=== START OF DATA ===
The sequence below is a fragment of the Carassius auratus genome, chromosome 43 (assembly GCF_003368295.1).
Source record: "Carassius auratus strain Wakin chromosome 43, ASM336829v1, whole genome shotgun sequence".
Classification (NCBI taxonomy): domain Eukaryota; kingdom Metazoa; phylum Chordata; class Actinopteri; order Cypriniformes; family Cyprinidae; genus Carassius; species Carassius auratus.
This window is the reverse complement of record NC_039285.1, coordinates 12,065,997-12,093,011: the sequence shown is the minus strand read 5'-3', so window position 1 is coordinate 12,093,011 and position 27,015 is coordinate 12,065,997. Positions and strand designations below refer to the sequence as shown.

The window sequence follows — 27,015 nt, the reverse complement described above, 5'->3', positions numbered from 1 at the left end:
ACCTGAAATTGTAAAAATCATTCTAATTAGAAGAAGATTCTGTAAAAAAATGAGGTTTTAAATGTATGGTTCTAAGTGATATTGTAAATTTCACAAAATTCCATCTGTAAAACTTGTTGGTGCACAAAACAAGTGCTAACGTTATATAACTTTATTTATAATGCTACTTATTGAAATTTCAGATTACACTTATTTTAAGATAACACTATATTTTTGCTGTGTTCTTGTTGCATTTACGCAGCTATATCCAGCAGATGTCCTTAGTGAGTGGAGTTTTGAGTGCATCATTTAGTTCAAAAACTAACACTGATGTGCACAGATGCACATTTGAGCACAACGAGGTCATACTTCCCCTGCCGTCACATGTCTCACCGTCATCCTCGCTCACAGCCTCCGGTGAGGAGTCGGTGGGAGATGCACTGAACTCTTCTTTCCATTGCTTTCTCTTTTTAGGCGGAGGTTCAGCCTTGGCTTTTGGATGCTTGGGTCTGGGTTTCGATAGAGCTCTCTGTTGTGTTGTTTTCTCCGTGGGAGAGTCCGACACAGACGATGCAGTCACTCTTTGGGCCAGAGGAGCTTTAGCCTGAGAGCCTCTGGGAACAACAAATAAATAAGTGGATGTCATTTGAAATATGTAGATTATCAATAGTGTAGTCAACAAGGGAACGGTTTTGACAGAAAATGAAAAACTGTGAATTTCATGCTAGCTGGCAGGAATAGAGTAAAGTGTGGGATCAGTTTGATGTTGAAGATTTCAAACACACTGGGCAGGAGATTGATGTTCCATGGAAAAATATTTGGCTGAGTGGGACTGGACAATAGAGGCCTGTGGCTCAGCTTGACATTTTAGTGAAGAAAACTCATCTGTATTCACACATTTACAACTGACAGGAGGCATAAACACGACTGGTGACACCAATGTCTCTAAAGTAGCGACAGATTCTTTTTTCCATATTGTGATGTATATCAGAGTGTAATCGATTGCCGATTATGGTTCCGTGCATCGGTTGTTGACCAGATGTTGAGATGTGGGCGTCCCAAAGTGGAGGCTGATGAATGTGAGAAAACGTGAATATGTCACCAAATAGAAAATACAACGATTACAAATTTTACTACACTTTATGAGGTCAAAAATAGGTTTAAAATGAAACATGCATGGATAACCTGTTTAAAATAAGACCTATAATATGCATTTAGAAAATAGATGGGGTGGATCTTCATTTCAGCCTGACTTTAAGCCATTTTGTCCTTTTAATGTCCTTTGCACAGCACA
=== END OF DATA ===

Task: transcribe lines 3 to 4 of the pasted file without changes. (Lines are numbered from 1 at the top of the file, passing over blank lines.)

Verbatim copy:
Classification (NCBI taxonomy): domain Eukaryota; kingdom Metazoa; phylum Chordata; class Actinopteri; order Cypriniformes; family Cyprinidae; genus Carassius; species Carassius auratus.
This window is the reverse complement of record NC_039285.1, coordinates 12,065,997-12,093,011: the sequence shown is the minus strand read 5'-3', so window position 1 is coordinate 12,093,011 and position 27,015 is coordinate 12,065,997. Positions and strand designations below refer to the sequence as shown.